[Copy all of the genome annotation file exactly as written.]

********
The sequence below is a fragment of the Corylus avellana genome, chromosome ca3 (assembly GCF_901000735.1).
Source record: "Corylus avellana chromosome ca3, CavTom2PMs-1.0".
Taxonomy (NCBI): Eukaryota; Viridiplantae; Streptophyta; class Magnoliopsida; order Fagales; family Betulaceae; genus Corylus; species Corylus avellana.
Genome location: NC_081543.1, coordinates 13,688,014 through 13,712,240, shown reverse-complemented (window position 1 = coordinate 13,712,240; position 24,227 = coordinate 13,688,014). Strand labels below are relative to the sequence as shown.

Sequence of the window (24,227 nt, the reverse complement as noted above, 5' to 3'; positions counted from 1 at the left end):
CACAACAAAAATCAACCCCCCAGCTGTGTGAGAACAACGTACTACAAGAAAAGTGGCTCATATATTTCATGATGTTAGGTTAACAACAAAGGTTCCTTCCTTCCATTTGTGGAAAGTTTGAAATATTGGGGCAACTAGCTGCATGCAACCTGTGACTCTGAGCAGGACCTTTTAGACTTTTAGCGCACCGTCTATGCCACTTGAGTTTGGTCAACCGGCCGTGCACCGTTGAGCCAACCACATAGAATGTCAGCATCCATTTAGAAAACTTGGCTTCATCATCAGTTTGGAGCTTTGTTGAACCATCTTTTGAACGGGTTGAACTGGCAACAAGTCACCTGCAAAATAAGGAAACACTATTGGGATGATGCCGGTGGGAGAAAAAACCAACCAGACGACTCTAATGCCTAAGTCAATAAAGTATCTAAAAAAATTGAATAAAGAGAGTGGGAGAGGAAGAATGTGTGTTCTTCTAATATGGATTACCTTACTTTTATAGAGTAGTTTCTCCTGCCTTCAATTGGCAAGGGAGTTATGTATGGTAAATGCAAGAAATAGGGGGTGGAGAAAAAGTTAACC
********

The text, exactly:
The sequence below is a fragment of the Corylus avellana genome, chromosome ca3 (assembly GCF_901000735.1).
Source record: "Corylus avellana chromosome ca3, CavTom2PMs-1.0".
Taxonomy (NCBI): Eukaryota; Viridiplantae; Streptophyta; class Magnoliopsida; order Fagales; family Betulaceae; genus Corylus; species Corylus avellana.
Genome location: NC_081543.1, coordinates 13,688,014 through 13,712,240, shown reverse-complemented (window position 1 = coordinate 13,712,240; position 24,227 = coordinate 13,688,014). Strand labels below are relative to the sequence as shown.

Sequence of the window (24,227 nt, the reverse complement as noted above, 5' to 3'; positions counted from 1 at the left end):
CACAACAAAAATCAACCCCCCAGCTGTGTGAGAACAACGTACTACAAGAAAAGTGGCTCATATATTTCATGATGTTAGGTTAACAACAAAGGTTCCTTCCTTCCATTTGTGGAAAGTTTGAAATATTGGGGCAACTAGCTGCATGCAACCTGTGACTCTGAGCAGGACCTTTTAGACTTTTAGCGCACCGTCTATGCCACTTGAGTTTGGTCAACCGGCCGTGCACCGTTGAGCCAACCACATAGAATGTCAGCATCCATTTAGAAAACTTGGCTTCATCATCAGTTTGGAGCTTTGTTGAACCATCTTTTGAACGGGTTGAACTGGCAACAAGTCACCTGCAAAATAAGGAAACACTATTGGGATGATGCCGGTGGGAGAAAAAACCAACCAGACGACTCTAATGCCTAAGTCAATAAAGTATCTAAAAAAATTGAATAAAGAGAGTGGGAGAGGAAGAATGTGTGTTCTTCTAATATGGATTACCTTACTTTTATAGAGTAGTTTCTCCTGCCTTCAATTGGCAAGGGAGTTATGTATGGTAAATGCAAGAAATAGGGGGTGGAGAAAAAGTTAACC